The other two most common diagnostic modalities used in the evaluation of back pain are the CAT Scan (Computerized Axial Tomography a.k.a. CT Scan) and the NMRI (Nuclear Mass Resonance Imaging a.k.a. NMR).
The CAT Scan is basically an X-Ray machine hooked up to a computer that takes lots of X-Rays, pools the information into one picture and gives an X-Ray cross-sectional slice-through- the-body. Because different tissues of the body allow X-Rays to pass more freely, those tissues with major differences in density can be differentiated from each other and not just bones are outlined. Its two largest draw-backs are the amount of radiation to which the patient is exposed and the limited resolution–especially in the neck region. To get some idea of how old the technology is, it was developed by money from The Beatles rock group. Since there are a lot of the machines still around and they have been paid off already, they can sell the images cheaper. But not even The Beatles can solve the radiation problem–it is even worse than that of the standard spine series. The problems of both cost and radiation can be somewhat mitigated by asking the physician ordering the study to limit it to just the painful area. Unless there is a compelling reason to irradiate the entire Lumbar region, you may reasonably request that the study be limited to just the painful area (which you can demonstrate to the radiologist). This way, if the pain is localized to one or two disc units your probability of seeing what is wrong by just examining those discs stands to be much more productive with respect to cost and radiation exposure.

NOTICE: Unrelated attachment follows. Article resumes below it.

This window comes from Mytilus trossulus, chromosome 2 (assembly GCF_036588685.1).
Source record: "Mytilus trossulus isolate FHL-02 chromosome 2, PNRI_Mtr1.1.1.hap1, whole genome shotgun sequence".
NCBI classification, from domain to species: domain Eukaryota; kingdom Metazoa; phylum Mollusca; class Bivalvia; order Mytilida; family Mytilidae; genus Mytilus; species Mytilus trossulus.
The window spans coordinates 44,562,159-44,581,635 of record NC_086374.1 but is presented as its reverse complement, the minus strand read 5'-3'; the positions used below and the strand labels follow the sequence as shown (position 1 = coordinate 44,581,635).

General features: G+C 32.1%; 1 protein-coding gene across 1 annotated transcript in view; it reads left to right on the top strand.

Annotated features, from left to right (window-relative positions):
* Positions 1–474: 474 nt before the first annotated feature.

CAT scans were once the best means of seeing into the spinal anatomy; but the NMRI is its higher-resolution competitor. The most accurate picture of the spine, especially the intervertebral disc structures, and least dangerous, is the NMRI (Nuclear Mass Resonance Imaging). It is about twice as expensive as the CAT Scan, but the resolution is much better without exposure to radiation. It actually is an amazing device. Patients are placed in a large magnetic field, and the manner in which the atoms of the body vibrate in that magnetic field differs from tissue to tissue and the difference can be detected with sensors. So, one gets a picture of the internal muscles, bones, cartilage, and other soft tissues. Whereas the plain X-Ray only sees the bones, with an NMRI device, the displaced disc material can actually be seen; and the position of it relative to the vertebral bodies and, more important, the spinal nerves can be determined.